Wednesday 8 June 2011

Southern Victory, Part One: Setting the scene

I'm a sucker for alternate history. It was only a matter of time, then, before I began reading Harry Turtledove, the 'master' of the genre. Turtledove has written some zany stuff (aliens in the Second World War! Confederate AK-47s! Byzantines and magic!), but it'll be no surprise I was most interested in what is usually dubbed the Southern Victory series or Timeline-191, in which the Confederate States win the American Civil War in 1862 and survive to participate in the major events of the later nineteenth and twentieth centuries.

I hope to review the books one by one as I read them (I've read the first two, How Few Remain and The Great War: American Front). For this post I want to explore Turtledove's setting. I'll do some gushing here as I'm quite enamoured with its general realism, but of course there are also criticisms. You'll forgive the geekery in what follows; it's par for the course.

Unlike the many alternate histories of the Civil War that hinge on a different outcome at Gettysburg, Turtledove's timeline diverges in 1862. This is undoubtedly a correct choice. As Marx and Engels (yes, really; they were astonishingly competent on military matters) argued throughout the war, the key to Union victory was always the Western Theatre, that is control of Tennessee followed by an invasion of Georgia, accomplished by Sherman in 1864. By the time of the Battle of Gettysburg in 1863, the Union already controlled much of Tennessee as well as the Mississippi; accordingly, the Confederates were in very deep trouble that could only partially have been alleviated by victory at Gettysburg. The CSA's best hope was an early knockout blow in the east before Federal forces could make crucial gains in the west. That was precisely Lee's strategy, and the reason he invaded the North in both 1862 and 1863.

Historically, Robert E. Lee split the Army of Northern Virginia into three parts when he invaded Maryland in the late summer of 1862. The order detailing the precise troop deployments was lost by a courier and, by sheer chance, picked up by Federal troops, permitting the Union to defeat Lee at Antietam/Sharpsburg on 17 September. In Turtledove's version of events Order 191 is never lost, Lee is subsequently able to destroy the Army of the Potomac at the Battle of Camp Hill in Pennsylvania and goes on to occupy Philadelphia. This catastrophic defeat forces the US to divert forces from the west, allowing Braxton Bragg's Confederates to occupy Kentucky. Britain and France extend diplomatic recognition to the Confederacy, forcing Abraham Lincoln to negotiate the end of the war.

In the settlement the Confederacy retains Kentucky, but accepts that western Virginia (which soon becomes the Union state of West Virginia), Missouri and Arizona will remain in the Union. The US subsequently emancipate their remaining slaves (some 200,000, I believe). I'm pleased with how relatively low-key this is: no overwhelming Confederate victory leading to, say, all the border states joining the CSA. It's perfectly clear throughout the novels that the United States are and remain by far the stronger of the two powers. At the same time, Turtledove makes the important point that Confederate victory was a very real possibility - something that Marxists of the orthodox variety may be loath to admit since the US were undoubtedly the more 'historically advanced' of the two parties. (It's very clear from their articles that Marx and Engels supported the North not because it was more 'advanced' but because of the horrors of slavery.) But in 1862 the CSA undoubtedly had better generalship, and this created a window of opportunity before the North could bring its crushing numerical and industrial superiority to bear.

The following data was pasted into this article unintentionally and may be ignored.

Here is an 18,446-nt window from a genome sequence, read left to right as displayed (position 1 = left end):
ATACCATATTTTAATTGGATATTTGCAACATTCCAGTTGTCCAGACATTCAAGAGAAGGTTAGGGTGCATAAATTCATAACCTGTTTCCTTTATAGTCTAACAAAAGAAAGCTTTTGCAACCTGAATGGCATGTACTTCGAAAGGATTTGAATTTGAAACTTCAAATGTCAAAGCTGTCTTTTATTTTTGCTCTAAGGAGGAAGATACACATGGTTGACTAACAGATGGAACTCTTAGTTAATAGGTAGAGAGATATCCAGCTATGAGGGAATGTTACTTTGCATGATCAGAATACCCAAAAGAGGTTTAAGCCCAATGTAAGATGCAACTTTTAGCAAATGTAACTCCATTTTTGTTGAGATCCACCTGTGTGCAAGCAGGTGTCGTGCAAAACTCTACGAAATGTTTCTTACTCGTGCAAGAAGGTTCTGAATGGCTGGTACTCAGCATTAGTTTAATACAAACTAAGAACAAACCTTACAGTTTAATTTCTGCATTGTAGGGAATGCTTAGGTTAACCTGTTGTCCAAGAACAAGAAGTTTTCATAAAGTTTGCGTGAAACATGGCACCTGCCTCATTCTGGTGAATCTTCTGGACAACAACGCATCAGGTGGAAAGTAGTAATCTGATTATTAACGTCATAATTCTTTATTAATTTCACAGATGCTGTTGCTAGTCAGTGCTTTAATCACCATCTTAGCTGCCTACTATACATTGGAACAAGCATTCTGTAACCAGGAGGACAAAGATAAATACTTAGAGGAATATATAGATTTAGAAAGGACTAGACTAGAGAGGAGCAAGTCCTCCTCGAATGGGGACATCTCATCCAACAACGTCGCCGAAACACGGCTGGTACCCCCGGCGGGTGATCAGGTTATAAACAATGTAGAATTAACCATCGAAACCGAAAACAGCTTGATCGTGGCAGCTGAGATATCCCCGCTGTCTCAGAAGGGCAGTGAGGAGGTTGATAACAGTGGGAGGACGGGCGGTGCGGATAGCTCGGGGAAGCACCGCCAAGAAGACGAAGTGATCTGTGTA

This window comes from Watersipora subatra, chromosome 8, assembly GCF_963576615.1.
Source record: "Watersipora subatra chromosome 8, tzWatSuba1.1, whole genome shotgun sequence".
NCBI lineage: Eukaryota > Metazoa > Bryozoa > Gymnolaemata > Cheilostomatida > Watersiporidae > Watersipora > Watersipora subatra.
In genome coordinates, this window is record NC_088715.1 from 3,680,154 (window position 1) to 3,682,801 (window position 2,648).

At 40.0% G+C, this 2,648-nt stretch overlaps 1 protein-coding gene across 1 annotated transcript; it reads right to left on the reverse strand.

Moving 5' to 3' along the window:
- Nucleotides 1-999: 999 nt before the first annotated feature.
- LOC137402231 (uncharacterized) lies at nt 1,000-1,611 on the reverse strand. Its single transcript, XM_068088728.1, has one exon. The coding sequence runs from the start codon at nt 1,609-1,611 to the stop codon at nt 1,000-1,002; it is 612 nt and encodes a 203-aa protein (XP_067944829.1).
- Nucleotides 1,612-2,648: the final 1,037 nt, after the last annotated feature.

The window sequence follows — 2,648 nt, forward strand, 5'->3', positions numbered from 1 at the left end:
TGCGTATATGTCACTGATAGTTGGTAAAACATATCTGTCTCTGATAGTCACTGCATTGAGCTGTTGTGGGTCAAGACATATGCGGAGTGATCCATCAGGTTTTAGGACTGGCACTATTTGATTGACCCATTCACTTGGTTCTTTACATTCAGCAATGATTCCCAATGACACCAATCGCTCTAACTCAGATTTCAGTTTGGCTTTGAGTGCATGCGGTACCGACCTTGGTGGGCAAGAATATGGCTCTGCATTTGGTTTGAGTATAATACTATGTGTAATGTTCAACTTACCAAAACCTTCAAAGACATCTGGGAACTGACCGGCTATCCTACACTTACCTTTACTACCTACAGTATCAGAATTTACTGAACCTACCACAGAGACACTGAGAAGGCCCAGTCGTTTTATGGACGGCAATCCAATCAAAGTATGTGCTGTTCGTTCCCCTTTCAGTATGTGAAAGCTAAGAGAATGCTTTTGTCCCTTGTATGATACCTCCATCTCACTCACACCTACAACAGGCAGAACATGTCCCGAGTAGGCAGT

In jumping straight from 1862 to 1881, the first novel, How Few Remain, sidesteps a number of historical questions. I'm particularly interested in what might have happened to the many thousands of slaveholders in the border states: would some of them have chosen to move to the Confederacy? I can imagine a scheme of the Confederate government resettling slaveowners and buying up slaves to compensate those expropriated in the US, which would have simultaneously stimulated the ailing slave economy of the South. Someone who ought to have been a point-of-view character in How Few Remain is Jesse James, for his life - as the scion of a slaveholding Missouri family who first went to war in 1864 - would have been radically altered by Turtledove's alternate history. Would the James family have returned to their native Kentucky? What an opportunity for fanfic!

Turtledove's other interesting general contention is that continuing hostility between USA and CSA would have involved the European powers in North America in a way that did not happen in our timeline, eventually tying both powers into European alliance systems. That seems quite plausible to me: the Confederacy in particular would have needed strong allies to survive.

So, reviews to follow!

In this series:

How Few Remain
The Great War: American Front
The Great War: Walk in Hell
The Great War: Breakthroughs

1 comment:

  1. I agree. Particularly reasonable is the concept of a British-CSA alliance, which then (of course) puts the USA in the uncomfortable position of being surrounded by enemies; the Canadian/British forces to the north and the CSA to the south.

    And given that the War of 1812 saw a decisive US defeat by the Canadians supported by British regiments (and the creation of the White House after it had to be whitewashed to cover the burn marks!), the North would have had to arm itself well to ensure security.

    The CSA, meanwhile, would really have had to perform industrialisation along Soviet or Japanese lines to begin to meet the power of the North.